In our experience, if the situation seems regrettable but reasonable - a bad thing that in good faith could have happened to anyone - most CSA members will rally, if they already know and trust the farmer. These people are more likely to take the long view, especially if they have received an abundance of produce in the past. They are naturally more likely to think, "It'll be better next year," than are new members who have nothing to which to compare a dismal experience. The take-home message is this: if the potential for "not getting your money's worth" makes you feel anxious, then shared risk may not be for you and you should shop at the farmers market.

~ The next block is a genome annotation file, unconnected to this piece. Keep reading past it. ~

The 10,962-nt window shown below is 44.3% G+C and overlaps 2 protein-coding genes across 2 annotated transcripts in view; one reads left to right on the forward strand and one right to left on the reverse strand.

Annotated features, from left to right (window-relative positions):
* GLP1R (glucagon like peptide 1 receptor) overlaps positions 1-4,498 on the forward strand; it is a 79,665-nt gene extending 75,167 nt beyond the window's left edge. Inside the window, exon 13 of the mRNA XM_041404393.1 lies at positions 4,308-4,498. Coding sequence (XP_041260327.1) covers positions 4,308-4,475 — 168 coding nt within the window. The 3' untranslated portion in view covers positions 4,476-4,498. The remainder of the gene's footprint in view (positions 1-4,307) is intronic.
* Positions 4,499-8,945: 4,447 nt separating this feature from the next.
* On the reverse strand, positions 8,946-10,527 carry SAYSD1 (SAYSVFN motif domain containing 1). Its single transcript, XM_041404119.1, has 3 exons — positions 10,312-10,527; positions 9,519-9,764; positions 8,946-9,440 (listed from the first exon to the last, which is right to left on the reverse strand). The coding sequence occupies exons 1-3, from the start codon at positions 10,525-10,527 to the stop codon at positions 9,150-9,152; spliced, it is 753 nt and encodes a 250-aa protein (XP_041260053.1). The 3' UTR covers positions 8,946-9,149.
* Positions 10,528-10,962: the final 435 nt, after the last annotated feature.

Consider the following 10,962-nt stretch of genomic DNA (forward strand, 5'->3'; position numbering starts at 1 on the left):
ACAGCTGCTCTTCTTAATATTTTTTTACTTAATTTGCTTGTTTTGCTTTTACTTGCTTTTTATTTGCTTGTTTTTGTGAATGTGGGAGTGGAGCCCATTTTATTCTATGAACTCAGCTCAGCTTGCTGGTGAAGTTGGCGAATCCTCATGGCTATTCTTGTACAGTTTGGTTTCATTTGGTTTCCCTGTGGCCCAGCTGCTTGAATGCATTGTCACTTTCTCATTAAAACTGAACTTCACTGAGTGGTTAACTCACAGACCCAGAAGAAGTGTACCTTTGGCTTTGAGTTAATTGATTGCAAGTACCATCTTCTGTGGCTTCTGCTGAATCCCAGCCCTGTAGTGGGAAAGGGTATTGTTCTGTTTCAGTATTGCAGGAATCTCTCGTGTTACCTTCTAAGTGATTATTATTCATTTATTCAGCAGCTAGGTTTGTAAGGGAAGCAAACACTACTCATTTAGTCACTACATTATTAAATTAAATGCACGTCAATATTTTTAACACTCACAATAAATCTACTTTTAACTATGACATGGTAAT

In 2007, higher incentives for farmers to grow non-food biofuel crops  combined with other factors, such as over development of former farm lands, rising transportation costs, climate change , growing consumer demand in China and India, and population growth ,  caused food shortages in Asia, the Middle East, Africa, and Mexico, as well as rising food prices around the globe.   As of December 2007, 37 countries faced food crises, and 20 had imposed some sort of food-price controls. Some of these shortages resulted in food riots and even deadly stampedes.    The International Fund for Agricultural Development posits that an increase in smallholder agriculture may be part of the solution to concerns about food prices and overall food security. They in part base this on the experience of Vietnam, which went from a food importer to large food exporter and saw a significant drop in poverty, due mainly to the development of smallholder agriculture in the country.